Monday, August 5, 2013

The Last-Minute Switch That Set The Stage For The NSA's Call Records Program

The wording of Section 215 of the Patriot Act was modified at the last minute in 2005.

Defenders of the National Security Agency’s controversial call records program, which vacuums up Americans’ phone logs in bulk, like to remind us that the Patriot Act power to collect “business records” has been ratified by large majorities in Congress. Yet a compromise sharply limiting that authority, strongly endorsed by then-Senator Barack Obama, was unanimously approved by the Senate way back in 2005—until a sneaky last-minute change turned the limits on their head.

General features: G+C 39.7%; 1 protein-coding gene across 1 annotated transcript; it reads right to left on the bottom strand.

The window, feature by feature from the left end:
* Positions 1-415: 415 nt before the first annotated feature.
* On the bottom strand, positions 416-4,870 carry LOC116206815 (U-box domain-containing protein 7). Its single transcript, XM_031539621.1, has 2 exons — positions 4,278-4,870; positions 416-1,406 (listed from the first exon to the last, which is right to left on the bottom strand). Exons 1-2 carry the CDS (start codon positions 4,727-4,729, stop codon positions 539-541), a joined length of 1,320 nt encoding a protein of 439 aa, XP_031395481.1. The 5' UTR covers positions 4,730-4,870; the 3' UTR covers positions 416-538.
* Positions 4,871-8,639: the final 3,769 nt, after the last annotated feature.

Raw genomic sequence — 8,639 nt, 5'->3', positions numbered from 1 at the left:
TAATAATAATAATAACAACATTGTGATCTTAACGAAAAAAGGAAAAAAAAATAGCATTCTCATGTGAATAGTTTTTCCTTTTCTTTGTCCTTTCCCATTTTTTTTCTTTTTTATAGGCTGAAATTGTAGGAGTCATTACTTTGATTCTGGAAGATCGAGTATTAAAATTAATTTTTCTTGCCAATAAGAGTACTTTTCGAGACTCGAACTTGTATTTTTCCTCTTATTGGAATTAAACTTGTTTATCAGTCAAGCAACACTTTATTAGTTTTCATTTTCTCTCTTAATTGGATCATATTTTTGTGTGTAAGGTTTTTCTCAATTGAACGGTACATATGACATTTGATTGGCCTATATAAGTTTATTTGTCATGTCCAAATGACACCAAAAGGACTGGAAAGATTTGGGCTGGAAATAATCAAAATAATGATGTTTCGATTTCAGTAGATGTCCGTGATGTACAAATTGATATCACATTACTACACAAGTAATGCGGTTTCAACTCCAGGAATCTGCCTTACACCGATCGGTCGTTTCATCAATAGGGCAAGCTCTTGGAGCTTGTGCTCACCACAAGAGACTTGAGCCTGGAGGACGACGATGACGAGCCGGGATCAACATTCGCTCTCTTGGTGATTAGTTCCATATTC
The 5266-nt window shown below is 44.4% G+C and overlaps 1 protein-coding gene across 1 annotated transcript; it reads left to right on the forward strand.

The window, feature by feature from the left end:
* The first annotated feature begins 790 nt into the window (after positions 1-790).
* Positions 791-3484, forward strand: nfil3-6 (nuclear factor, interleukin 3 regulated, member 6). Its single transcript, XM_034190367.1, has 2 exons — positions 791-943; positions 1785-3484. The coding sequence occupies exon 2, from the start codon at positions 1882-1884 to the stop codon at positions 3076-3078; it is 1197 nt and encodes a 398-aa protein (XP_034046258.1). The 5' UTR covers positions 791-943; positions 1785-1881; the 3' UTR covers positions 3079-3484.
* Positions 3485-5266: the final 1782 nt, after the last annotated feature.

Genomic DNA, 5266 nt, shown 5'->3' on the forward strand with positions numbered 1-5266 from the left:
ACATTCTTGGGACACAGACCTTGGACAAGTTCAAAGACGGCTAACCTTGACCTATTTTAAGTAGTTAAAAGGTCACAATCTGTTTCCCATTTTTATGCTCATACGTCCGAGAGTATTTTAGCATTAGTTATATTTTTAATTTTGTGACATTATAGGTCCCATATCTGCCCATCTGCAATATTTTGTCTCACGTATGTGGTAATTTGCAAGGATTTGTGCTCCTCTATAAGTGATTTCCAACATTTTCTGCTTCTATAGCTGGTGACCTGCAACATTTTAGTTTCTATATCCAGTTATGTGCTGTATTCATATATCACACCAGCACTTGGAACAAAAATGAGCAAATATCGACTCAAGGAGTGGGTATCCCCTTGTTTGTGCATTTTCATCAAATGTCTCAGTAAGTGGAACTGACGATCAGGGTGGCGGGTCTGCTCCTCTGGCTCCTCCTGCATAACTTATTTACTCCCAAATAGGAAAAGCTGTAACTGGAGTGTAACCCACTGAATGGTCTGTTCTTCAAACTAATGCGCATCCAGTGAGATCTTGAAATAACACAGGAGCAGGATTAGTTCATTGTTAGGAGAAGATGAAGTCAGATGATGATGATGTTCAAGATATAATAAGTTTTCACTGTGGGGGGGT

Passed in haste mere weeks after the terrorist attacks of September 11, several provisions of the Patriot Act—including Section 215, which allows the government to obtain business records with an order from a secret court—included built-in expiration dates. When the time came to reauthorize those provisions in the summer of 2005, a bipartisan group of legislators—including Dick Durbin, Larry Craig, John Sununu, and Lisa Murkowski—hammered out a compromise aimed at ensuring that Section 215 could only be used for records that had some concrete connection to a suspected spy or terrorist.
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